Folks who’ve had meetings in Upper Canada College’s Jubilee Room over the past few weeks may have been startled when the antique clock in the southwest corner chimed on the hour. After all, it hadn’t done that for years.
But that changed when science teacher James Weekes recently discovered a drawing of a longcase clock (which may be better known to most people as a grandfather clock) in an 1893 book titled A History of Upper Canada College 1829-1892 that he recognized as being the same one he’d often looked at in the meeting room adjacent to the Upper School’s Bernick Family Foyer. The caption under the drawing (which you can see among the photos at the bottom of this article) says the clock was more than 60 years old, so it dates back to the earliest years of the school.
Weekes says the clock hasn’t worked since he started at UCC in 1998 and, after realizing that it was of historical significance to the school, he asked the administration if he could try and repair it. Weekes has a house full of clocks that he’s repaired as a hobby over the past 20 years and when he was given permission to take a crack at this one — as long as it didn’t cost too much — he thought that it would be a good project for UCC’s Engineering Design Club.
They found that the clock’s crutch, a fork that holds the pendulum when it swings back and forth, had a missing arm. After finding it in the bottom case of the clock and soldering it back on, the next step was to take the reproduction weights it had been outfitted with sometime in the past that were a little bit too light and replace them with vintage weights he had at home. Gluing part of the case and waxing it were the finishing touches on the job, which took Weekes and eight boys two weeks to complete during the club’s weekly sessions.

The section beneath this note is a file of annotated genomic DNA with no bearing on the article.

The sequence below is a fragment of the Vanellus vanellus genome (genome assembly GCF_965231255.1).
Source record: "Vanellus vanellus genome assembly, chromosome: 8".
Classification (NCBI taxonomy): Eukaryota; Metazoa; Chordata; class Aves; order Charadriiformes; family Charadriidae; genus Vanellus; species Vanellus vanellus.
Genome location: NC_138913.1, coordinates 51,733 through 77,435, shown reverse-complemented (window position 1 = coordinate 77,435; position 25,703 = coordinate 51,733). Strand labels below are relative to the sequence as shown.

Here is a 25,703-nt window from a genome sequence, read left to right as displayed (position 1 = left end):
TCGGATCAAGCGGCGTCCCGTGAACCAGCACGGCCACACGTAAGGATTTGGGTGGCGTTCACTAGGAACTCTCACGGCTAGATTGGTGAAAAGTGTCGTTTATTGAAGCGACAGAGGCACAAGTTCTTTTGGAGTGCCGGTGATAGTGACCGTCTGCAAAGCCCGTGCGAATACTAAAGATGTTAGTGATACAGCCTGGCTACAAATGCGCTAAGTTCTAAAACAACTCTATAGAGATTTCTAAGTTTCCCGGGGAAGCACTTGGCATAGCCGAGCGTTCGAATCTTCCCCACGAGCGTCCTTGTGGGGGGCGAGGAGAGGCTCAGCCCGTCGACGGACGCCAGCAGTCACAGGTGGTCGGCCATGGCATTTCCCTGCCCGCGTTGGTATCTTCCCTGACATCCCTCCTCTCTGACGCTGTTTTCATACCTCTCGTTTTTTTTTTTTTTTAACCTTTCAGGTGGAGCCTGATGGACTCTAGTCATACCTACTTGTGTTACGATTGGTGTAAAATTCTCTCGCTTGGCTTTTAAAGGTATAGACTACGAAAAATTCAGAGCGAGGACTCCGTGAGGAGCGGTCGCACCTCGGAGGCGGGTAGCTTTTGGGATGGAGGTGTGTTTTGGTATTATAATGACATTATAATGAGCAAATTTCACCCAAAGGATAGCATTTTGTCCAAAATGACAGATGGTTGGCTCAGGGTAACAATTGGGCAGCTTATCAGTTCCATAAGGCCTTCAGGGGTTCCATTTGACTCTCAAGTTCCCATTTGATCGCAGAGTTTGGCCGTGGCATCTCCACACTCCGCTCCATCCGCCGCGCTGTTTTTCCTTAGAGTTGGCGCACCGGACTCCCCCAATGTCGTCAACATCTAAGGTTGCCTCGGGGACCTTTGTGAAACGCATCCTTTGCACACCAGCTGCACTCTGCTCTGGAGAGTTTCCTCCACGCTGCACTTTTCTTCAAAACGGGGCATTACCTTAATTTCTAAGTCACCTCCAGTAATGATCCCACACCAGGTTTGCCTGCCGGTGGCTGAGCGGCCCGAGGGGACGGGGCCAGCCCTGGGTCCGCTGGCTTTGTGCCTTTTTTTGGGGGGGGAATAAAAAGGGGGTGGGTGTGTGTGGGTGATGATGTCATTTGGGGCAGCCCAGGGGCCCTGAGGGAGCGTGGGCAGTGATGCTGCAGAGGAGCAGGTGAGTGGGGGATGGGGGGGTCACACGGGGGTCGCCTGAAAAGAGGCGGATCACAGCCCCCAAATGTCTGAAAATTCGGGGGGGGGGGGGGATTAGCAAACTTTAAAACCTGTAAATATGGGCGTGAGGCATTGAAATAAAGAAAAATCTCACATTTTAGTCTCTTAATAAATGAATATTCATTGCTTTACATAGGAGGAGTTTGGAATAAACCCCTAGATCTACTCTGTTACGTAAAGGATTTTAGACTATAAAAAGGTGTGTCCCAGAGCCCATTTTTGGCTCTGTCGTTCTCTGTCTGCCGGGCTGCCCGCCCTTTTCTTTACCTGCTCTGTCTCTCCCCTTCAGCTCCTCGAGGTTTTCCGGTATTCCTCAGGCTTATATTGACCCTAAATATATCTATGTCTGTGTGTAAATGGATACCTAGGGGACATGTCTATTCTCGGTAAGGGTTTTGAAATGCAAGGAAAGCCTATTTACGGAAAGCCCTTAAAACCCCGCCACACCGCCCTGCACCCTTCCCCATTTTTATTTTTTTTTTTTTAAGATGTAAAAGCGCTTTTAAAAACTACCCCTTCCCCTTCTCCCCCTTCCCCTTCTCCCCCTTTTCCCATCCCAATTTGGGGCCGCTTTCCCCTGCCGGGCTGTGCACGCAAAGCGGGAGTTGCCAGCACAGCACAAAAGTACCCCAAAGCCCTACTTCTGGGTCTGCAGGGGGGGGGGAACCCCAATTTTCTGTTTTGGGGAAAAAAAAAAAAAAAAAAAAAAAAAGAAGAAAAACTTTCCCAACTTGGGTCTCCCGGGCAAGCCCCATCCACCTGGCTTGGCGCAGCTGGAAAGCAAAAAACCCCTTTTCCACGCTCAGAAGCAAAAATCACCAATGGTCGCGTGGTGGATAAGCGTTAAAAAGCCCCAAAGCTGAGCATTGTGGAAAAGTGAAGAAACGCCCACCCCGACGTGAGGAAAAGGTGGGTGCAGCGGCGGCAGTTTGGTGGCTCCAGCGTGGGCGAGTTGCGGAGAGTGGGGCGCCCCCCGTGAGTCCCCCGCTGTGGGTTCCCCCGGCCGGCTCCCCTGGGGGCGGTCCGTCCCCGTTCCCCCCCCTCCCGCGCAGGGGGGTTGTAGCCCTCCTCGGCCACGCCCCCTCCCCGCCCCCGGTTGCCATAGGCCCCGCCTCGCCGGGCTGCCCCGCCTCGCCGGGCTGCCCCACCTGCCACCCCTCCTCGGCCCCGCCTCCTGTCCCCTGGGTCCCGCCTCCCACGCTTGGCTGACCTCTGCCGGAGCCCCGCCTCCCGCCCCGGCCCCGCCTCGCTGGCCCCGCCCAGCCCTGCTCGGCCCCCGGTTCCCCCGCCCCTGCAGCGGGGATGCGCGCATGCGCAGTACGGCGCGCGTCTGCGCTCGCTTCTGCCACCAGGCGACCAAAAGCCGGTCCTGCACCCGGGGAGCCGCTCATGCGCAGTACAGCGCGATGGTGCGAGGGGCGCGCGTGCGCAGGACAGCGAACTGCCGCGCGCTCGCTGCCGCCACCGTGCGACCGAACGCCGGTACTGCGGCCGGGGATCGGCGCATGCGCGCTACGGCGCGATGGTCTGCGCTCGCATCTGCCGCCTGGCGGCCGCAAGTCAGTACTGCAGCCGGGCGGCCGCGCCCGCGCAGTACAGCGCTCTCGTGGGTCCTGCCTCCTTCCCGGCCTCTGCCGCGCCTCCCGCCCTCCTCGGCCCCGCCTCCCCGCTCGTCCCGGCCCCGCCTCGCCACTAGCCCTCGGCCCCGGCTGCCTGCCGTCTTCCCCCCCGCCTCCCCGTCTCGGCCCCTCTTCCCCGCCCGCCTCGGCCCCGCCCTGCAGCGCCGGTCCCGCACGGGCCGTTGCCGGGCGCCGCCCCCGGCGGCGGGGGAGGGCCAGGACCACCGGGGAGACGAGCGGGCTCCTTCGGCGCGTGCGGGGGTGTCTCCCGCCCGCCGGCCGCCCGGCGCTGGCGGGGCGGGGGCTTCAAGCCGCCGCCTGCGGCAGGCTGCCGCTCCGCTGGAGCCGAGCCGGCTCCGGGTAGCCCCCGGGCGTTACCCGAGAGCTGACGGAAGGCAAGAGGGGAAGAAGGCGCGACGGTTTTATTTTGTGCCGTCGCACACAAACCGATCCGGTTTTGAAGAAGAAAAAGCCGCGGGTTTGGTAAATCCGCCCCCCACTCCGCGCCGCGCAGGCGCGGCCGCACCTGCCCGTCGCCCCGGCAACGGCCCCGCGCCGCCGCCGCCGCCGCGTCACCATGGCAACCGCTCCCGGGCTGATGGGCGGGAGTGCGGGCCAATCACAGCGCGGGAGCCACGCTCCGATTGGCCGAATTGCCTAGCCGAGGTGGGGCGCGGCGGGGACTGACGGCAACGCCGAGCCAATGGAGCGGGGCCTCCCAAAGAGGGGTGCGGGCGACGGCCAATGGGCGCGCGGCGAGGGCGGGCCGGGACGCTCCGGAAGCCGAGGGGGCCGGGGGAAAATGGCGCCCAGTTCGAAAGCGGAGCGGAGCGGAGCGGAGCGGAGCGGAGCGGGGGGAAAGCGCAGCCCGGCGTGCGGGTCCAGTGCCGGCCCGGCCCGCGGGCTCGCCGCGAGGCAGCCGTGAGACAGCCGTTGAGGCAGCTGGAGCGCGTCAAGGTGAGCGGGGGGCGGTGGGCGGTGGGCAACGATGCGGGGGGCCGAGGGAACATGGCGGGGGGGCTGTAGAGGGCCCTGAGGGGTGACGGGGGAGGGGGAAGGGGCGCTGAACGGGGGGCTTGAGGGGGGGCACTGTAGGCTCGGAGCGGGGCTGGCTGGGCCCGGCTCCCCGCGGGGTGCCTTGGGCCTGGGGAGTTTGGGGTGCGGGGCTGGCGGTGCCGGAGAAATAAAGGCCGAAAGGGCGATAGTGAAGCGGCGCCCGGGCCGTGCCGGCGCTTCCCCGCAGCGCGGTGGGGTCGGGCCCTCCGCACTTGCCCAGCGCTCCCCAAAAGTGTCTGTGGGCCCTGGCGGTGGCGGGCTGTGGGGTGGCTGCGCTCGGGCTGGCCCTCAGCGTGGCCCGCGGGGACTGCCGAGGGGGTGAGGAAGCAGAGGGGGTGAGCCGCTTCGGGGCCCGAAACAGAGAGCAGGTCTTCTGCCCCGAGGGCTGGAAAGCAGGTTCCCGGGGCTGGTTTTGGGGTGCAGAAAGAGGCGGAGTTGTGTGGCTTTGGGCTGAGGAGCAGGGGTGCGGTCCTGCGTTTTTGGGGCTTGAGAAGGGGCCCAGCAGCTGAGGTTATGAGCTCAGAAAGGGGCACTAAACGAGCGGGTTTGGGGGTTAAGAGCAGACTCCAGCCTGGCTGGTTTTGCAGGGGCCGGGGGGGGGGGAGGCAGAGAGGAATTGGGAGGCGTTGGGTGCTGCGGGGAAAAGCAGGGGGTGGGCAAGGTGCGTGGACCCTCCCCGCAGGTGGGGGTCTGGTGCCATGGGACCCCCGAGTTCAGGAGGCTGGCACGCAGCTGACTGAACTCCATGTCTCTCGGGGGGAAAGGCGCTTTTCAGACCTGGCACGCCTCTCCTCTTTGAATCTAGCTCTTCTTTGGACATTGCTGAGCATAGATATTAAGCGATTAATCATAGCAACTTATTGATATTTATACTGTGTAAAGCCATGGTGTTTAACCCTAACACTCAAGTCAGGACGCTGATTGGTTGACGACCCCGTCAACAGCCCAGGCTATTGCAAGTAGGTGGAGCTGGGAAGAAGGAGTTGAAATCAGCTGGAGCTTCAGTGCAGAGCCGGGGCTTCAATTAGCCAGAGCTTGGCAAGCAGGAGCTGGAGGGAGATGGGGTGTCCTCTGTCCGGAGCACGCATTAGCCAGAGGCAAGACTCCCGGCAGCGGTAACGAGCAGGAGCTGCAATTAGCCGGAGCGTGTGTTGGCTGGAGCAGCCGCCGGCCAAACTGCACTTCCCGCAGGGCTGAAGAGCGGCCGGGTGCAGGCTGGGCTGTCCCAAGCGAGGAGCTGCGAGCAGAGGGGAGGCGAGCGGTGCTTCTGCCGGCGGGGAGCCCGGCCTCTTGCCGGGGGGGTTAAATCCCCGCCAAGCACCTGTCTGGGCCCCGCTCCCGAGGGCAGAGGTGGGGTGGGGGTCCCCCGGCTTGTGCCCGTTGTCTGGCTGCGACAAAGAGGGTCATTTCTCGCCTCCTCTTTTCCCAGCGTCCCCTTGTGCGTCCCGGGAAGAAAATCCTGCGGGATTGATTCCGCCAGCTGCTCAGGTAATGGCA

“The thing’s been working ever since, bugging Connie [Scire] on the front desk with its bell every hour,” says Weekes, who winds the clock once a week to keep it going.
“It’s a good timekeeper. The mechanism was likely imported from England, but the case was likely made in Upper Canada because it’s pretty rustic. The top of the case actually covers up part of the dial that they probably couldn’t handle making because it would have been an arch top. So they made it square and obscured the top.”
People have signed their names and written messages inside the clock dating back to the 19th century, and a Post-It note stuck inside it says it was last repaired on Oct. 26, 1979 by Beverly R. Paling through the generosity of John C. Rykert ’49. Rykert passed away approximately 30 years ago.
The oak and mahogany clock — which measures 213 centimetres high by 43 centimetres wide and 28 centimetres deep — features a face decorated with floral motifs and birds. The face also includes a calendar aperture and subsidiary seconds dial.
Weekes copied and framed the drawing from the book and will hang it on the wall beside the clock so people will know about its historical significance.
“On eBay it wouldn’t go for much because it’s not a really good clock,” says Weekes. “But its provenance would give it value. Its connection to UCC would give it significant value.”
Here are photos of the drawing of the clock, the repair process and what it looks like now: